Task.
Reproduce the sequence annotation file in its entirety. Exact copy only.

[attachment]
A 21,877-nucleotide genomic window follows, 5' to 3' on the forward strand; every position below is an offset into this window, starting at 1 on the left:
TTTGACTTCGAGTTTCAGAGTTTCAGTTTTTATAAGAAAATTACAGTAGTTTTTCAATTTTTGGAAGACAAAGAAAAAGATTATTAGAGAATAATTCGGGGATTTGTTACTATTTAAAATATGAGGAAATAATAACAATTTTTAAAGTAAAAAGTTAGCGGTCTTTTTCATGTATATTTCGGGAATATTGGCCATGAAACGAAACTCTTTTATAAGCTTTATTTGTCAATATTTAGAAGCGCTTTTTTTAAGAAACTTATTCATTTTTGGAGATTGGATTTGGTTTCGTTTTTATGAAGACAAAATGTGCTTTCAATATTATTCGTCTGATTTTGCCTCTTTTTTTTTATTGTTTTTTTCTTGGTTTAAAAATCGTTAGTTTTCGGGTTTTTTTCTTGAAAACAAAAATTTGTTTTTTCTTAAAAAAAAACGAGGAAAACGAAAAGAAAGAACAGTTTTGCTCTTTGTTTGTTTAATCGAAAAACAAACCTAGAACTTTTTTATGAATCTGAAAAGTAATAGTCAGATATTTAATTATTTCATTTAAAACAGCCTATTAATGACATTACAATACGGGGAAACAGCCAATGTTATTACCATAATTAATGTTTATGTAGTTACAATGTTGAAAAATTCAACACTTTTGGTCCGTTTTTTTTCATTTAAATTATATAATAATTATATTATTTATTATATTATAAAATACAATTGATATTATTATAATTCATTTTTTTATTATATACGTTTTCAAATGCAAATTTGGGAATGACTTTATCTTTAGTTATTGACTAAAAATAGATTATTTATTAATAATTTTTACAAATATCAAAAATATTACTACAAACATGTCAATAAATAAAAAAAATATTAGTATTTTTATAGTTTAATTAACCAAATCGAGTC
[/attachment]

A 21,877-nucleotide genomic window follows, 5' to 3' on the forward strand; every position below is an offset into this window, starting at 1 on the left:
TTTGACTTCGAGTTTCAGAGTTTCAGTTTTTATAAGAAAATTACAGTAGTTTTTCAATTTTTGGAAGACAAAGAAAAAGATTATTAGAGAATAATTCGGGGATTTGTTACTATTTAAAATATGAGGAAATAATAACAATTTTTAAAGTAAAAAGTTAGCGGTCTTTTTCATGTATATTTCGGGAATATTGGCCATGAAACGAAACTCTTTTATAAGCTTTATTTGTCAATATTTAGAAGCGCTTTTTTTAAGAAACTTATTCATTTTTGGAGATTGGATTTGGTTTCGTTTTTATGAAGACAAAATGTGCTTTCAATATTATTCGTCTGATTTTGCCTCTTTTTTTTTATTGTTTTTTTCTTGGTTTAAAAATCGTTAGTTTTCGGGTTTTTTTCTTGAAAACAAAAATTTGTTTTTTCTTAAAAAAAAACGAGGAAAACGAAAAGAAAGAACAGTTTTGCTCTTTGTTTGTTTAATCGAAAAACAAACCTAGAACTTTTTTATGAATCTGAAAAGTAATAGTCAGATATTTAATTATTTCATTTAAAACAGCCTATTAATGACATTACAATACGGGGAAACAGCCAATGTTATTACCATAATTAATGTTTATGTAGTTACAATGTTGAAAAATTCAACACTTTTGGTCCGTTTTTTTTCATTTAAATTATATAATAATTATATTATTTATTATATTATAAAATACAATTGATATTATTATAATTCATTTTTTTATTATATACGTTTTCAAATGCAAATTTGGGAATGACTTTATCTTTAGTTATTGACTAAAAATAGATTATTTATTAATAATTTTTACAAATATCAAAAATATTACTACAAACATGTCAATAAATAAAAAAAATATTAGTATTTTTATAGTTTAATTAACCAAATCGAGTC